Samsung Electronics Co., 40,60 0,00 0,00% has begun to rollout a ‘Maintenance Mode’ feature on their Galaxy devices with . For now this means the S22, but more Samsung devices will be added in 2023. This privacy feature was first tested this past July in Korea on the Galaxy S21. The purpose of this feature allows Samsung Galaxy device owners needing to have their device repaired to protect their personal data and still allow a repair tech to have full functional access.
Once Maintenance Mode arrives on your phone, you’ll find the option to enable it within the “Battery and device care” section of the Settings menu. It will create a separate account on your phone for a technician to use while working on your device. In addition to protecting your personal information, Maintenance Mode prevents a technician from seeing what apps you have installed. They can use the Galaxy Store to download any diagnostic software they need, but once they’re done, your phone will automatically wipe any new data and apps. When your phone is back in your possession, you can disable Maintenance Mode by authenticating your identity.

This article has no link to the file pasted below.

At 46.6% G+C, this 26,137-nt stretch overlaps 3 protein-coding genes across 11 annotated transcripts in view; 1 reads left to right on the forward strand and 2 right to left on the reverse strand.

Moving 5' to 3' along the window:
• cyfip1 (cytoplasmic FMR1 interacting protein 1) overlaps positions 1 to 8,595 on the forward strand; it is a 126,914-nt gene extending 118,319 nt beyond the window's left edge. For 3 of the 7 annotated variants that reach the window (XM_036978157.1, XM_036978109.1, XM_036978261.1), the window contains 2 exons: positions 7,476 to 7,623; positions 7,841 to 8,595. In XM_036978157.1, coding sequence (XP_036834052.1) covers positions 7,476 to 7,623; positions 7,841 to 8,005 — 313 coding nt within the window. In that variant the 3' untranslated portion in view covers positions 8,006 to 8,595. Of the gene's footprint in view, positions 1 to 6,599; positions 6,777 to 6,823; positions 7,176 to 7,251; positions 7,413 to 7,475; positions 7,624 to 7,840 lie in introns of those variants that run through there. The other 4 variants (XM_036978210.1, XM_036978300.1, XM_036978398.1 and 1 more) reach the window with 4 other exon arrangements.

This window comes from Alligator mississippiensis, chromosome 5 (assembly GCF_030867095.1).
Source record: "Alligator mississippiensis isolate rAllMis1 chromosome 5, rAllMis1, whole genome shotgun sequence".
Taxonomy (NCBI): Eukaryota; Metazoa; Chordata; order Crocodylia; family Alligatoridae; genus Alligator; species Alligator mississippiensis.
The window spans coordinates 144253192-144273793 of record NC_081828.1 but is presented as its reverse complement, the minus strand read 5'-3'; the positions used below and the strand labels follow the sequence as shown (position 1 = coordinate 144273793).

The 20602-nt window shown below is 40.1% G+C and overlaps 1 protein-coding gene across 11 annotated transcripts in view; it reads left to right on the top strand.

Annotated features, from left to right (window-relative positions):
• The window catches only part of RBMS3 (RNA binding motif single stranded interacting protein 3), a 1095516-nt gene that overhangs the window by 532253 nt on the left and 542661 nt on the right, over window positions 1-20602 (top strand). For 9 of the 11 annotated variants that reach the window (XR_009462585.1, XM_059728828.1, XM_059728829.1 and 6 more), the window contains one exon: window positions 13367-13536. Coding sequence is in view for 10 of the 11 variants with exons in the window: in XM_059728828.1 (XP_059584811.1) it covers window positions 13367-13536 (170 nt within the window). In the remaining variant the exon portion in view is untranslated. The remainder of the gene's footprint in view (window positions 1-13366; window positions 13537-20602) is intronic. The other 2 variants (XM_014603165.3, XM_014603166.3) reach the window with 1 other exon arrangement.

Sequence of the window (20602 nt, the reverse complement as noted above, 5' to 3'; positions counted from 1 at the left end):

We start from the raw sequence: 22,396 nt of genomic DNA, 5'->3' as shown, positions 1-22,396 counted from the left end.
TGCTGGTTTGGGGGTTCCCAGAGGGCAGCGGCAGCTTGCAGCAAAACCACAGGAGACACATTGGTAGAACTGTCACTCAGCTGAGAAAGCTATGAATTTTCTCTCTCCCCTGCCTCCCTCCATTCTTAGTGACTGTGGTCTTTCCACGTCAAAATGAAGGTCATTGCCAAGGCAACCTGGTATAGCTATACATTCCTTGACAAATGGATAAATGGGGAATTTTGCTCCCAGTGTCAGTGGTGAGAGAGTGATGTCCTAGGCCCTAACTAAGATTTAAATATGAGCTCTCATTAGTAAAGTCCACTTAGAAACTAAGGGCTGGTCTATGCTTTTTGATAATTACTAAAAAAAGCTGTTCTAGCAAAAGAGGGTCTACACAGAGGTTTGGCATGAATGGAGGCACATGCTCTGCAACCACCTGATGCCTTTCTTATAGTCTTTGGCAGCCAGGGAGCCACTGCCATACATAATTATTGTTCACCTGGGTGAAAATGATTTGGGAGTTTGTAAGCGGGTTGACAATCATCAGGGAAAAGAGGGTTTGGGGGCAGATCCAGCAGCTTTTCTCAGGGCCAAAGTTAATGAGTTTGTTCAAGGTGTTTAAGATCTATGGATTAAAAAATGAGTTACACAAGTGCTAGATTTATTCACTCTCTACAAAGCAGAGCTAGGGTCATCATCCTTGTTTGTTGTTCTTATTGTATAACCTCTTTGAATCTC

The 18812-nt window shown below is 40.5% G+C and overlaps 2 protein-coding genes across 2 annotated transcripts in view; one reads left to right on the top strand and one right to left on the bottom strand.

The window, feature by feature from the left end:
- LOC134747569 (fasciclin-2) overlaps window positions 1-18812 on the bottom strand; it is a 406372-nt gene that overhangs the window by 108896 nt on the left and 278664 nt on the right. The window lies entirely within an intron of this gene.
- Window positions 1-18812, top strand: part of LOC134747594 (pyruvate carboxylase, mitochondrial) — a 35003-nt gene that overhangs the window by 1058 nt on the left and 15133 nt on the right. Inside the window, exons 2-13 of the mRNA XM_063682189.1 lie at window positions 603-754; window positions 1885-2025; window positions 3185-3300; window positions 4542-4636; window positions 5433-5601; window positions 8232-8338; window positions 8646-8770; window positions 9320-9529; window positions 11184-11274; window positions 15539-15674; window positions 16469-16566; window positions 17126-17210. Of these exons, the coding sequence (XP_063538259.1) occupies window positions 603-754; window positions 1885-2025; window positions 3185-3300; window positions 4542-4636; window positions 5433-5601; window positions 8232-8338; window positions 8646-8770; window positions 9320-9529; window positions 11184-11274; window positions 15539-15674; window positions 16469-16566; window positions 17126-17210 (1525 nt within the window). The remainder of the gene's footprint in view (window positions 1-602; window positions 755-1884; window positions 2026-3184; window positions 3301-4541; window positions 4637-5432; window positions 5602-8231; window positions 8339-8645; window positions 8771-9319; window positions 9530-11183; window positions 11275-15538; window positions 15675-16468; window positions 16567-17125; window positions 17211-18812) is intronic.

I am little confused. While I understand the purpose of this feature, I am not clear as to a situation where someone would need to leave their phone with a repair tech. May be a broken screen, but that should be something that can be fixed without having to leave the device unattended. Being the article talks about downloading diagnostic software, then perhaps it issues with malware and viruses. Something I have never really had an issue with on my phones. All my issues always seemed to be hardware related (swollen batteries), though I do recall my Galaxy S4 would sometimes reboot itself whenever it disconnected from my home Wi-Fi network. That quirk was something I just lived with as I wasn’t using the device while I was in my car. Regardless, this is a nice security feature to have and may be something similar will become native to Android regardless of the maker of the device in a few years.